Concerns about transparency and ethics in artificial intelligence are mounting, prompting cloud services companies to launch new tools that explain the decision-making behind their AI algorithms.

Executives in regulated industries such as accounting and finance say it’s crucial that both data scientists and non-technical business managers understand the processes behind an algorithmic decision. That knowledge could have far-reaching impacts in guarding against potential ethical and regulatory breaches, especially as enterprise-level AI algorithms become widespread.

‘I don’t believe it’s possible for AI to scale in the enterprise beyond hundreds of (experiments) unless you have that explainability,’ said Vinodh Swaminathan, principal of intelligent automation, cognitive and AI at accounting firm KPMG LLP’s innovation and enterprise solutions division.

(S:1) #1539230085


This is a System Unknown Compilation:

Message from our staff: Guess what. I dropped a nuclear warhead on the floor. This is going to hurt. Sorry. What you are about to read is not within our control. And remember, peace is a four letter word in a world of warriors.

New study helps explain recent scarcity of Bay nettles: Raises concerns of cascading impacts on fisheries
(many weeks now)   Science Daily

A new, long-term study of how environmental conditions affect the abundance and distribution of jellyfish in the nation's largest estuary helps explain the widely .

101 Restaurants We Love - Los Angeles Times
(Dec 2018) 101 Restaurants We Love  Los Angeles Times

The Los Angeles Times presents its 101 Restaurants We Love list for 2018. The list incorporates restaurants and trucks from around Los Angeles and Orange .

Jellyfish: Scary, Squishy, Brainless, Beautiful
(many weeks now)   National Geographic

Flower hat jellies exemplify the paradox of the medusas, or bell-shaped jellyfish: They're both delicate and menacing. Sitting on the seafloor, waving colorful .

ICYMI this week: Timeshare warnings, some clever uses for old parking lots and more
(many weeks now)   Williamsburg Yorktown Daily

With dozens of headlines every day, it's easy to miss some here and there. Keep the conversation going. Here are five stories from this week that got .

Another good year for Chesapeake Bay's underwater grasses: 2016 increase marks 4th-straight year with positive trend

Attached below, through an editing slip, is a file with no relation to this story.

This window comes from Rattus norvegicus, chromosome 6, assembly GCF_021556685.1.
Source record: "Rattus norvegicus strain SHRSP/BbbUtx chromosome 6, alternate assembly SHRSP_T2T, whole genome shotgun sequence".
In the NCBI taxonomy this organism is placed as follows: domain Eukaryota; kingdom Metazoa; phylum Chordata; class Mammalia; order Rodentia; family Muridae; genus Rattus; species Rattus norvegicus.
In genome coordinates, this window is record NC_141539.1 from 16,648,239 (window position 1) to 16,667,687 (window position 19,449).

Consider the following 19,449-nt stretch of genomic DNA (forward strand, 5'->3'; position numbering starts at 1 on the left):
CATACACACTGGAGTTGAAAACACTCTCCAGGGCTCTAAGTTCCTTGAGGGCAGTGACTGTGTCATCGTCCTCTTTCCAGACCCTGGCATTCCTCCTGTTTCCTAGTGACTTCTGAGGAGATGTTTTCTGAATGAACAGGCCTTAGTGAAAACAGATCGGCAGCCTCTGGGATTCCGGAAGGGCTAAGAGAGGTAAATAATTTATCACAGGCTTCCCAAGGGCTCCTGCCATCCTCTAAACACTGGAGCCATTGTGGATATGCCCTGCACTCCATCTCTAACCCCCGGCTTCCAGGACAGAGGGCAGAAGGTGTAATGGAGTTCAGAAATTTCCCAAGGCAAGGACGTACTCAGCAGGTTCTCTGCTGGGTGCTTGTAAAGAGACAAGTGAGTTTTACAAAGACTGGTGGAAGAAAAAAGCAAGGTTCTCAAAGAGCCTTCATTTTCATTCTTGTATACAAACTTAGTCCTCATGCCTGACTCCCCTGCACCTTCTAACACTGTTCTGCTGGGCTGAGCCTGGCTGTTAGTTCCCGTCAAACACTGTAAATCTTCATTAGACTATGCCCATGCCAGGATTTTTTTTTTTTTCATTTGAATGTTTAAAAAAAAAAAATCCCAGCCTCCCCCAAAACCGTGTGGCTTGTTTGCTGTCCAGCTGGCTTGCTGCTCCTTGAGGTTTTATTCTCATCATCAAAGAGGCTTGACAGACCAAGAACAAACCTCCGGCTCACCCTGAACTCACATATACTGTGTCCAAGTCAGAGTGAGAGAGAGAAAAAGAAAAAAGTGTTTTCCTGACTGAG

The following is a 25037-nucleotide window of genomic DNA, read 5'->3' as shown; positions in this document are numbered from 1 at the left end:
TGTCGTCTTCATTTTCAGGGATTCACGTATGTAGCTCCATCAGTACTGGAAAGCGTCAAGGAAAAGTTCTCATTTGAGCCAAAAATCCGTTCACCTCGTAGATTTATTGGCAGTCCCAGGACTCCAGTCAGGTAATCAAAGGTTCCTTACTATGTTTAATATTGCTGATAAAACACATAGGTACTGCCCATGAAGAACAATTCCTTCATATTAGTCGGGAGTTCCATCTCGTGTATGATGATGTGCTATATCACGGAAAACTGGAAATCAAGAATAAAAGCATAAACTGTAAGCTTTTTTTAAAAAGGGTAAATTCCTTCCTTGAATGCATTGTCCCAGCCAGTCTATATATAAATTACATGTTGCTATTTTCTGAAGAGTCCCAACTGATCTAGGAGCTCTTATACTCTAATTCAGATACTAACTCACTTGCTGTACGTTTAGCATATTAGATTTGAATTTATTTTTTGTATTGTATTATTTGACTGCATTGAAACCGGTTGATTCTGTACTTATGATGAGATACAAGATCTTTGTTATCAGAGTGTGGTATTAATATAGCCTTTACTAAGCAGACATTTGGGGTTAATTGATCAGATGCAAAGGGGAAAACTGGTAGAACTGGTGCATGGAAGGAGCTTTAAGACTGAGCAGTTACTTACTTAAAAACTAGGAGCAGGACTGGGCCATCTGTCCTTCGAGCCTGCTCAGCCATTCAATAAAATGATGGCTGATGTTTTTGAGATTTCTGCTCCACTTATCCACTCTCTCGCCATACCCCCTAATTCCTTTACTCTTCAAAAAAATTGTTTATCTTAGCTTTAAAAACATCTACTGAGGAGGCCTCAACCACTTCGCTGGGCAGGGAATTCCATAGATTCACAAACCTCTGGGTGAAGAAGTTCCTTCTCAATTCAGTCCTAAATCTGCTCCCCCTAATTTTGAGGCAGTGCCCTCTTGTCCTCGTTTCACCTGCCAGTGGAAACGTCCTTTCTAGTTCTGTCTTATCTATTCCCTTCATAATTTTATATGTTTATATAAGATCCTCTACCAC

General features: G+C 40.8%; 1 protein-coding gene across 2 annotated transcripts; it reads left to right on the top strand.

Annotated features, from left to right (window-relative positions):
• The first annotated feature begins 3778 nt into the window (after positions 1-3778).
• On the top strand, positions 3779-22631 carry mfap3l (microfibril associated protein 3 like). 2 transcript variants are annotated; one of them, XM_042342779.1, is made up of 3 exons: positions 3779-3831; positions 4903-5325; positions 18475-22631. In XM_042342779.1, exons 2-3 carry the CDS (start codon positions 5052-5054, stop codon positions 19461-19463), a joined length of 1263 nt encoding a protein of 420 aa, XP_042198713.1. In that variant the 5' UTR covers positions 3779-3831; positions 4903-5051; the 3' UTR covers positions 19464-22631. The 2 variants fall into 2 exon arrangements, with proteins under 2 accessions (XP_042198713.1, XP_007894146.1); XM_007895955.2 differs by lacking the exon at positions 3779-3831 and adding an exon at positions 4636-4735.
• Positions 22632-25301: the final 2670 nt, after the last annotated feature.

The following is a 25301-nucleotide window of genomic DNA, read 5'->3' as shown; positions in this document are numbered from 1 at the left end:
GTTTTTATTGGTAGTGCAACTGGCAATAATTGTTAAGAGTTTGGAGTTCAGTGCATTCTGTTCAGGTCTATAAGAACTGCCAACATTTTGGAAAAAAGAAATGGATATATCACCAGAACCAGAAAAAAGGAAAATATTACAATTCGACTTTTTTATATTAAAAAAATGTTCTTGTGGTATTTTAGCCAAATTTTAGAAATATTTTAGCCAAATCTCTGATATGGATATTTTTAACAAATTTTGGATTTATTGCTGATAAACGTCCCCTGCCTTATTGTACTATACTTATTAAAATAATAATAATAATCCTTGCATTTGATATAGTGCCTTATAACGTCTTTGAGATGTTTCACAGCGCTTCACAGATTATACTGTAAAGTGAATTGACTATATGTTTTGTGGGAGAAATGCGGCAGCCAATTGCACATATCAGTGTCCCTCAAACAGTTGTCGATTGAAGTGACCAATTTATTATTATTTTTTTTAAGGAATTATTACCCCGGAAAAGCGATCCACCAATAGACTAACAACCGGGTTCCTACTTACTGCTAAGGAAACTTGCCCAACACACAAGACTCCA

(months ago)   Science Daily

An annual survey shows the abundance of underwater grasses in Chesapeake Bay increased 8 percent between 2015 and 2016, continuing an upward trend .

Chesapeake Bay health improves in 2015: One of three highest scores recorded since 1986
(years back)   Science Daily

The overall health of Chesapeake Bay improved in 2015, according to scientists. The largest estuary in the nation scored a C (53 percent) in 2015, one of the .

Oregon's Coos Bay historically has avoided serious hypoxic conditions: Narrow offshore shelf, a dredged ship channel and fresh river water combine to keep the bay flushed, but that could change as the climate warms
(years back)   Science Daily

A study of the 15-mile length of Coos Bay, from the ocean to the city of the same name, finds the bay is free of toxic levels of reduced oxygen that often affect .

Yankees Red Sox 1978: How a newspaper strike fueled a rally |
(some months now)   Sports Illustrated

The story you know: 40 years ago, the Yankees rallied from 14 games back to overtake the Red Sox. The one you don't: key to their revival was a New York .

Best and Weirdest Yankees Red Sox Moments
(many weeks now)

A postseason series between the Red Sox and Yankees needs little introduction at this point, because the moments speak for themselves. Not only do these two .

Brown tide has emerged off Long Island, NY in Moriches, Quantuck and Shinnecock Bay, but not in Great South Bay
(years back)   Science Daily

A brown tide has emerged within some, but not all, of Long Island's south shore estuaries. Monitoring has revealed that a brown tide has developed in eastern .